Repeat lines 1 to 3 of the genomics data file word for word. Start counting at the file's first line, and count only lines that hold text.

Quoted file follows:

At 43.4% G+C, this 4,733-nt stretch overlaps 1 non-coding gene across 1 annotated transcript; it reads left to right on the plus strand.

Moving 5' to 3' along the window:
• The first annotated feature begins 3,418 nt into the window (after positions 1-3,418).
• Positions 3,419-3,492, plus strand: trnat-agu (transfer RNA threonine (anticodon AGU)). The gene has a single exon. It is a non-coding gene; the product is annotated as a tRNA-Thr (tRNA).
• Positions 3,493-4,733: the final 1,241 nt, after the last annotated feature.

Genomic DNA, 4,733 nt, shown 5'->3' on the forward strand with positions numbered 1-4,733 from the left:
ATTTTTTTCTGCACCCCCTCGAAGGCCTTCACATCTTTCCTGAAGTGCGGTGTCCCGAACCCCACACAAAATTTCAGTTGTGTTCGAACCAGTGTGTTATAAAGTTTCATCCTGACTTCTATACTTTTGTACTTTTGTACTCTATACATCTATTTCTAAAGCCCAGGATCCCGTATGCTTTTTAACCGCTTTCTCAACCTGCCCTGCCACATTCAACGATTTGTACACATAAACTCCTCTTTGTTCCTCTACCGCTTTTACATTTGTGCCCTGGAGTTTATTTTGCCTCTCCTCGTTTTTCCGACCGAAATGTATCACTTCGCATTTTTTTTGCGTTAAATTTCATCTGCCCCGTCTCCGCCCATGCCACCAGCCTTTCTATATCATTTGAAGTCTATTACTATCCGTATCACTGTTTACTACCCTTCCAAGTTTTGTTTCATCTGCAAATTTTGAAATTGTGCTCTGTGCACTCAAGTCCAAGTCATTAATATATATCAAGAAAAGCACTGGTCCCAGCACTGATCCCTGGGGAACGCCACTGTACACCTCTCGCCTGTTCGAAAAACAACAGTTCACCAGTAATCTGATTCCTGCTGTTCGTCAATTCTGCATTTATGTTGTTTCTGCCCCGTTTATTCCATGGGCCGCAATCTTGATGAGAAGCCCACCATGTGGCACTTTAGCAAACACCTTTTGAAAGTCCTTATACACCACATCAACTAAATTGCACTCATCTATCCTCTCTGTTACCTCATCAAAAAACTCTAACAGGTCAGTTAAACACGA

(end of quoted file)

At 43.4% G+C, this 4,733-nt stretch overlaps 1 non-coding gene across 1 annotated transcript; it reads left to right on the plus strand.

Moving 5' to 3' along the window:
• The first annotated feature begins 3,418 nt into the window (after positions 1-3,418).